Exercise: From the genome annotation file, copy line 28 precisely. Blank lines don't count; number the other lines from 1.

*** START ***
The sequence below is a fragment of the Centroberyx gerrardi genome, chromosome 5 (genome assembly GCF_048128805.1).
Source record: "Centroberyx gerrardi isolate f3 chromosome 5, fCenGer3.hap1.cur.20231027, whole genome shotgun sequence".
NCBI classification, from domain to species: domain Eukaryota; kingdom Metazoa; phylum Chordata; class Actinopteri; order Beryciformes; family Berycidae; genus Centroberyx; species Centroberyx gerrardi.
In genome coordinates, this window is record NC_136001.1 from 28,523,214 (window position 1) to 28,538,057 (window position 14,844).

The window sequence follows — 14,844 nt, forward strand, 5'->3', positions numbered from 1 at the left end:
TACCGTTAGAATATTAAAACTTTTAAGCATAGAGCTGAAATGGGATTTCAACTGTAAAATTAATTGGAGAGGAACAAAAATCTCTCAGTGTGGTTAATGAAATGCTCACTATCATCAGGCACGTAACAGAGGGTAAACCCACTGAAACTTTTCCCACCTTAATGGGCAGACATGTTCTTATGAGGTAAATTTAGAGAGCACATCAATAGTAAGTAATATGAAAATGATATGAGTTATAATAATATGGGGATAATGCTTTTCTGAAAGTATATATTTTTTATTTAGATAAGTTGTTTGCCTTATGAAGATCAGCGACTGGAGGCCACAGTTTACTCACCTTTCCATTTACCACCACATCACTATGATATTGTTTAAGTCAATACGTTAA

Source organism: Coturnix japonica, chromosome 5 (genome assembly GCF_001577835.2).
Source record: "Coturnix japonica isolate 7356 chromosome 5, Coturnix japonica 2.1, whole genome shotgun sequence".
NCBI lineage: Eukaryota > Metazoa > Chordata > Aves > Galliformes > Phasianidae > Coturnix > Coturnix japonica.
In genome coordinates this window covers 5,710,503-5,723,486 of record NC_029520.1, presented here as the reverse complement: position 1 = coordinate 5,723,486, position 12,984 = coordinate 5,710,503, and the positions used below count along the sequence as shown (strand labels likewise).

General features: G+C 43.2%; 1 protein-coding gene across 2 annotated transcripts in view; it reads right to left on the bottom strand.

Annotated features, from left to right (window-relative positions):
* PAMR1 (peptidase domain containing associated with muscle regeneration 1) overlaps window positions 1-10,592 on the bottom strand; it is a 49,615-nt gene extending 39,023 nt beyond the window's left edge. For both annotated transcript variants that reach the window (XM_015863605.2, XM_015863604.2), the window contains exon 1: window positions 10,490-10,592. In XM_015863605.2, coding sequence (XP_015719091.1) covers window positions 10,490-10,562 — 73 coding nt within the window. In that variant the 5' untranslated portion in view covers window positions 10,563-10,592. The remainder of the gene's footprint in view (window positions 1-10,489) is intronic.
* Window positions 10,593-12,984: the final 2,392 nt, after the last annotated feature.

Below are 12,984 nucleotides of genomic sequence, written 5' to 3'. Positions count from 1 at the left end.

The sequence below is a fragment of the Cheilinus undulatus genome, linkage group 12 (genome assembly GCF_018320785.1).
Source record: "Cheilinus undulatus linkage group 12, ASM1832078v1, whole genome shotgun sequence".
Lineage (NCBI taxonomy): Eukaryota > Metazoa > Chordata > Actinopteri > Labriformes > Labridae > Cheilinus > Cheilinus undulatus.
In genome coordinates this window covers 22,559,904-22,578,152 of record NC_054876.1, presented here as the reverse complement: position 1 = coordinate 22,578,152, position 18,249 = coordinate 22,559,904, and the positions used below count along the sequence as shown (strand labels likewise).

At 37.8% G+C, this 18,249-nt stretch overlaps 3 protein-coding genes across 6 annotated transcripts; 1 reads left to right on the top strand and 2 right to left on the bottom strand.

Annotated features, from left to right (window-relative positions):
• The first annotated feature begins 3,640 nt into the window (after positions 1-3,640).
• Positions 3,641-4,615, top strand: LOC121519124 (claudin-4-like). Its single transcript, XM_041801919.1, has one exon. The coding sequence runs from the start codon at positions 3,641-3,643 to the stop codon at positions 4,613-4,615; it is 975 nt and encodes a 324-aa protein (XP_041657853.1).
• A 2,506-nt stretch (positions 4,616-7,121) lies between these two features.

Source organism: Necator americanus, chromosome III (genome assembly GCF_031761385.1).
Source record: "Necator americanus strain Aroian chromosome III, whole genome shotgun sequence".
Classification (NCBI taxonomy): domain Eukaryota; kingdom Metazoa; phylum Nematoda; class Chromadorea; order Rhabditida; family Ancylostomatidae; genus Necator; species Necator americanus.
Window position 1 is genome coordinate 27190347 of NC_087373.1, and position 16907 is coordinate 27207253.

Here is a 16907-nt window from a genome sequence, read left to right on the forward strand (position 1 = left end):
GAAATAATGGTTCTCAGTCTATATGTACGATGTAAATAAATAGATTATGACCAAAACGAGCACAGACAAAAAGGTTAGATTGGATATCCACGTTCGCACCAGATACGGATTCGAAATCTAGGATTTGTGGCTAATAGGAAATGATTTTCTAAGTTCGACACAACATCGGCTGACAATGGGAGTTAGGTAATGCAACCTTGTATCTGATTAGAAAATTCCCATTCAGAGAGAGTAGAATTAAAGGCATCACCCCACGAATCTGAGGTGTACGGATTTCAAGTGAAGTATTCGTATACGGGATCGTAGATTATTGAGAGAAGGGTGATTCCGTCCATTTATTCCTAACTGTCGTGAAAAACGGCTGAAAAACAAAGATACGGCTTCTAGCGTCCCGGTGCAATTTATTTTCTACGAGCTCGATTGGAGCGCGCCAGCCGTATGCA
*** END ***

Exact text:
Window position 1 is genome coordinate 27190347 of NC_087373.1, and position 16907 is coordinate 27207253.